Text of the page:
Anne of Green Gables
On screen male friendships are portrayed completely differently than their female counterparts. Boys have rebellious adventures together for adventures sake (e.g. ‘Kings of Summer’). Boys pull off heists together (e.g. ‘Oceans 11′). Boys are “bros” and seem to get along for the most part.
But girls are a different story. Girls fight over boys (e.g. ’27 Dresses,’ ‘Something Borrowed’). Girls are catty (e.g. ‘Bride Wars’). Girls are overly dramatic (e.g. ‘I Hate Valentines Day’).
Check out all of the posts for our Children’s Television Theme Week here.
What makes good television programming “for children” is elusive. No demographic is unanimous in its tastes, but children differ from one another more than other groups: what fascinates a 4-year-old can bore an 11-year-old and vice versa. Add to this problem that most critics and programming creators are not children themselves, and we can see why most children’s programming is so terrible: because it, even more than other types of art, is based on, to quote Jane Wagner “a collective hunch.” Still, like a Supreme Court justice famously said about pornography, most of us, even those of us who don’t have children, can recognize excellent children’s programming when we see it, like the 80s made-for-television ‘Anne of Green Gables,’ based on the book by Lucy Maud Montgomery.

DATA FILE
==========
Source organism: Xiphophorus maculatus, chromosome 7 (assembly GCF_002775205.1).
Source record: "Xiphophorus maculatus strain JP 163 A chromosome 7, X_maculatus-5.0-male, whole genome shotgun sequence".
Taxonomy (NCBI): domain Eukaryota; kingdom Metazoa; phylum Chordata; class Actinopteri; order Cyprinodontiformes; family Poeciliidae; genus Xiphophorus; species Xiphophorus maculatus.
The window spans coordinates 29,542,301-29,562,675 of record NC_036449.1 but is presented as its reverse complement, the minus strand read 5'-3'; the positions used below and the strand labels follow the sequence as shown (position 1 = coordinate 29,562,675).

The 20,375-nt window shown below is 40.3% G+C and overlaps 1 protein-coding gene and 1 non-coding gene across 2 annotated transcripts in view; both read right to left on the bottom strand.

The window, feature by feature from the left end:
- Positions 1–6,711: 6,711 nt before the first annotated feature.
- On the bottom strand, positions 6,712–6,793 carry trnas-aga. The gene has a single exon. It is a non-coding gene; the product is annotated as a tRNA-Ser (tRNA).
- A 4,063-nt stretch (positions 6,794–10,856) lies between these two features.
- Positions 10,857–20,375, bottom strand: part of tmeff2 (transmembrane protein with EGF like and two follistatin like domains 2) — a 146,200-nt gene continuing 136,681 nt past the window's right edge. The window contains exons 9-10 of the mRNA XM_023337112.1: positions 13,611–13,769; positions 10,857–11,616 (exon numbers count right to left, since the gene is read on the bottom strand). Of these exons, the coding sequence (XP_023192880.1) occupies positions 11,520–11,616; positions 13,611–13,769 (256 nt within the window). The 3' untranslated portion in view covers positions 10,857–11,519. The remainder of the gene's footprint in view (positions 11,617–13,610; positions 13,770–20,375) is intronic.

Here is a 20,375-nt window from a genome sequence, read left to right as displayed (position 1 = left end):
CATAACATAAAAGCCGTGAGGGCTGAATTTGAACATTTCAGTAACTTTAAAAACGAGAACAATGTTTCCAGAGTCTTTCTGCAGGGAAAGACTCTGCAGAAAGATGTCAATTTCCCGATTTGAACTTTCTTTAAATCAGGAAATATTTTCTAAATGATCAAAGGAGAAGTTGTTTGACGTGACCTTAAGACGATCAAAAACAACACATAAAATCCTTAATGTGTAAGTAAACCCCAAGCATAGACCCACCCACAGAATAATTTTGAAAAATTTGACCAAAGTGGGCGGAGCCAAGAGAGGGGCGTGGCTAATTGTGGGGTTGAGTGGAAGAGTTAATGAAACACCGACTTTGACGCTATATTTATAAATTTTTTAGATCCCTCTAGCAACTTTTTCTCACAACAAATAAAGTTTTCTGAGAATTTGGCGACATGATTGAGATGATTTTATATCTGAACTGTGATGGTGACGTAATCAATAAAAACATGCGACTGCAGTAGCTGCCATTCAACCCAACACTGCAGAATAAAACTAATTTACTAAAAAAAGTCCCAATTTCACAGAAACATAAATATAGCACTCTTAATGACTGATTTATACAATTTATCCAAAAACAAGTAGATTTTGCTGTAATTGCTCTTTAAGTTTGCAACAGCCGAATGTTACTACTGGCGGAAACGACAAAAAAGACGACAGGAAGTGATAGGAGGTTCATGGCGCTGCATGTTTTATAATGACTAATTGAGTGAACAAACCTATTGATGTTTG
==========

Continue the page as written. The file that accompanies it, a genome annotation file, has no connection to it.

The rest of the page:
Megan Follows as Anne Shirley in Anne of Green Gables (1985) I’ve admired strong, intelligent and assertive women and girls for as long as I can remember. When I was 3 years old, I danced to my mom’s Tina Turner albums while donning my Wonder Woman Underoos or my Princess Leia gown. I proudly asserted […]